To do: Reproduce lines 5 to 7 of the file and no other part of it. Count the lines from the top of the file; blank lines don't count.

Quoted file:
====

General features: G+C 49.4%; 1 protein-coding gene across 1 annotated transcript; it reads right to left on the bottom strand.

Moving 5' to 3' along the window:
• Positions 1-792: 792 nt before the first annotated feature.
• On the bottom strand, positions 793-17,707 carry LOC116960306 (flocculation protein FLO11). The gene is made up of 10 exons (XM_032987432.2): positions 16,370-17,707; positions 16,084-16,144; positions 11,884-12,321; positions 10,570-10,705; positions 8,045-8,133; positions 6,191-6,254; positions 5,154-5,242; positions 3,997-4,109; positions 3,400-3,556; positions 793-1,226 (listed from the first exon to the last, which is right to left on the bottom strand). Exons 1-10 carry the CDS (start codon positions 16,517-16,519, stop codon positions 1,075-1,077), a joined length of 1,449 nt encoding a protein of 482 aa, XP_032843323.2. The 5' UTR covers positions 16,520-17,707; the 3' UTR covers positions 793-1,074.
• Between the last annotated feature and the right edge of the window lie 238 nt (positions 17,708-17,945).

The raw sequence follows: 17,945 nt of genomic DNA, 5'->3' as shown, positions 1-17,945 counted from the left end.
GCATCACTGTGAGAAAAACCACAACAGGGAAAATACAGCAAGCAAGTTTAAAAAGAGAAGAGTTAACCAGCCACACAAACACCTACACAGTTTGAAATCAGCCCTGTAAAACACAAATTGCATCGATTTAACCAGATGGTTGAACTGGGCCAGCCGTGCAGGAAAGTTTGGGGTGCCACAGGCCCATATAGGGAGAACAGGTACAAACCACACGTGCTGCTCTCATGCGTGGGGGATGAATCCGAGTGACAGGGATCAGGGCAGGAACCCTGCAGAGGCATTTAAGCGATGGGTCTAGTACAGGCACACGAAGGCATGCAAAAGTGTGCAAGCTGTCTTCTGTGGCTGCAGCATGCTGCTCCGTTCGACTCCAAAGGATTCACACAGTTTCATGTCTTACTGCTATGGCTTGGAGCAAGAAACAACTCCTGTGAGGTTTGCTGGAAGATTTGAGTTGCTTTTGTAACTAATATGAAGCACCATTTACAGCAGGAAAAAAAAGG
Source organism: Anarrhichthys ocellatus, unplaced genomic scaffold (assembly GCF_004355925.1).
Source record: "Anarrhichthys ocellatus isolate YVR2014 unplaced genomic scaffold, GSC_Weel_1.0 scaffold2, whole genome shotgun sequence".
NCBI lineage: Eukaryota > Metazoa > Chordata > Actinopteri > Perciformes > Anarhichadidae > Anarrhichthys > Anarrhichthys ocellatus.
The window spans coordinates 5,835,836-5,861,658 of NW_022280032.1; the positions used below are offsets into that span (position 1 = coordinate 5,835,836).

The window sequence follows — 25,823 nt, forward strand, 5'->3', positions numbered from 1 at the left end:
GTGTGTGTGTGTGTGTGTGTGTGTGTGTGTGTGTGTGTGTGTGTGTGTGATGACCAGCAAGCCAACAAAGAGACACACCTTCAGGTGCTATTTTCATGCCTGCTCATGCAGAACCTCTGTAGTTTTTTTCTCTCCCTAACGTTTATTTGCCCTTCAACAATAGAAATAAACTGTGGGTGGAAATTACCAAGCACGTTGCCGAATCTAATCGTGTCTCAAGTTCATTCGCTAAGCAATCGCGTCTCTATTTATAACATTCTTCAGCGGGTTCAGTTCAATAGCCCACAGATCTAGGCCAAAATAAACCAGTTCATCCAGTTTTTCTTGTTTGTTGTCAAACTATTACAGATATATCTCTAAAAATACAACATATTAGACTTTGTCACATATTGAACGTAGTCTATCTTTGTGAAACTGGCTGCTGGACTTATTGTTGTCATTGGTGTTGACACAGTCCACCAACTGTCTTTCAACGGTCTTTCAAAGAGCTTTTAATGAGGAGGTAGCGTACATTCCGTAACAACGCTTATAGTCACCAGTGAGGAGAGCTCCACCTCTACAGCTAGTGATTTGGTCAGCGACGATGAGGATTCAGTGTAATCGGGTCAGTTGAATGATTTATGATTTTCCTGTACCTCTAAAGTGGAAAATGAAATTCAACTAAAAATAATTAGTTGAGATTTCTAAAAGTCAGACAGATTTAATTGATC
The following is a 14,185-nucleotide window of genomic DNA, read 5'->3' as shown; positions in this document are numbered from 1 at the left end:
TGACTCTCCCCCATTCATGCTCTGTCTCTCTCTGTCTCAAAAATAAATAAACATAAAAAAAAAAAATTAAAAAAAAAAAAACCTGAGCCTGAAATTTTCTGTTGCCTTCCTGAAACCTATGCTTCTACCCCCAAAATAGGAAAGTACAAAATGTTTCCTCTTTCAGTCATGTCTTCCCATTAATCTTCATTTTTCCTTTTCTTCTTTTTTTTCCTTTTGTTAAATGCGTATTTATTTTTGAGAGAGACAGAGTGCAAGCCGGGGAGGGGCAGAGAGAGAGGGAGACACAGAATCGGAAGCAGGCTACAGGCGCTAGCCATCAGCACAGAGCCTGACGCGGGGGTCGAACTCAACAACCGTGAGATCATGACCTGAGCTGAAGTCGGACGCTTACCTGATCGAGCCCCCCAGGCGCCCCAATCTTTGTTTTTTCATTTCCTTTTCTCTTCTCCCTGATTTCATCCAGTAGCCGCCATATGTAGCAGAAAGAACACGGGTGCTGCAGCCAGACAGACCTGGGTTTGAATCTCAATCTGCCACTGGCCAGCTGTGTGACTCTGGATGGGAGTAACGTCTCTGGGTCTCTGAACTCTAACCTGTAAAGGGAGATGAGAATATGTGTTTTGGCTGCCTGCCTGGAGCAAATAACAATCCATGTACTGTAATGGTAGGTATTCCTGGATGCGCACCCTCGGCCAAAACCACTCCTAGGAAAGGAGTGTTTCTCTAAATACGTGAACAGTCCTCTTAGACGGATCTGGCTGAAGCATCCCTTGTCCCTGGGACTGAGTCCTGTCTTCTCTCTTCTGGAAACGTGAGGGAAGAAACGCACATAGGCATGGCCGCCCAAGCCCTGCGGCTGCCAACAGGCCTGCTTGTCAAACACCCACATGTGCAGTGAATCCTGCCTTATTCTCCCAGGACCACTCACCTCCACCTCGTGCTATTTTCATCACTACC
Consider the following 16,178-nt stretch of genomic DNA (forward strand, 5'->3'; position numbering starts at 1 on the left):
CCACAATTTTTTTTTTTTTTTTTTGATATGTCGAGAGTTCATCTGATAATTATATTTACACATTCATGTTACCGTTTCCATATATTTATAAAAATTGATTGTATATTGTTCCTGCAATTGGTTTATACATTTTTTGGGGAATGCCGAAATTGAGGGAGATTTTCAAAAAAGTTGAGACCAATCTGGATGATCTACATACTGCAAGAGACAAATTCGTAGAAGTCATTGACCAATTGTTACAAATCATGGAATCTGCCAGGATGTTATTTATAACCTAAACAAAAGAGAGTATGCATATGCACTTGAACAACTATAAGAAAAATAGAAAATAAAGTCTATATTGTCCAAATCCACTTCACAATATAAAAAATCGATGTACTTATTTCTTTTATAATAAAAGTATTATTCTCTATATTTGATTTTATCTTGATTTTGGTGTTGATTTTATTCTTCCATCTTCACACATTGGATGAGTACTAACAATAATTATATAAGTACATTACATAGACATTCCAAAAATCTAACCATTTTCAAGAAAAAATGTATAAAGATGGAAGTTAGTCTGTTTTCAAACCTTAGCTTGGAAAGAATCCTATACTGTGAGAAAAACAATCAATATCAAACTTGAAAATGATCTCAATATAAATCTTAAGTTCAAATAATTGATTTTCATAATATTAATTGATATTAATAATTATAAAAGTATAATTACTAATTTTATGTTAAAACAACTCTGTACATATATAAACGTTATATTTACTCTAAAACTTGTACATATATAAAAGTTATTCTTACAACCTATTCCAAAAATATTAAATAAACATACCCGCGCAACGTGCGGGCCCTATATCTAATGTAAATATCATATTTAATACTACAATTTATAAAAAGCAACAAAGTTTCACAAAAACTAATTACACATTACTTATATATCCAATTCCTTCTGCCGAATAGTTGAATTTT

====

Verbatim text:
• Between the last annotated feature and the right edge of the window lie 238 nt (positions 17,708-17,945).

The raw sequence follows: 17,945 nt of genomic DNA, 5'->3' as shown, positions 1-17,945 counted from the left end.
GCATCACTGTGAGAAAAACCACAACAGGGAAAATACAGCAAGCAAGTTTAAAAAGAGAAGAGTTAACCAGCCACACAAACACCTACACAGTTTGAAATCAGCCCTGTAAAACACAAATTGCATCGATTTAACCAGATGGTTGAACTGGGCCAGCCGTGCAGGAAAGTTTGGGGTGCCACAGGCCCATATAGGGAGAACAGGTACAAACCACACGTGCTGCTCTCATGCGTGGGGGATGAATCCGAGTGACAGGGATCAGGGCAGGAACCCTGCAGAGGCATTTAAGCGATGGGTCTAGTACAGGCACACGAAGGCATGCAAAAGTGTGCAAGCTGTCTTCTGTGGCTGCAGCATGCTGCTCCGTTCGACTCCAAAGGATTCACACAGTTTCATGTCTTACTGCTATGGCTTGGAGCAAGAAACAACTCCTGTGAGGTTTGCTGGAAGATTTGAGTTGCTTTTGTAACTAATATGAAGCACCATTTACAGCAGGAAAAAAAAGG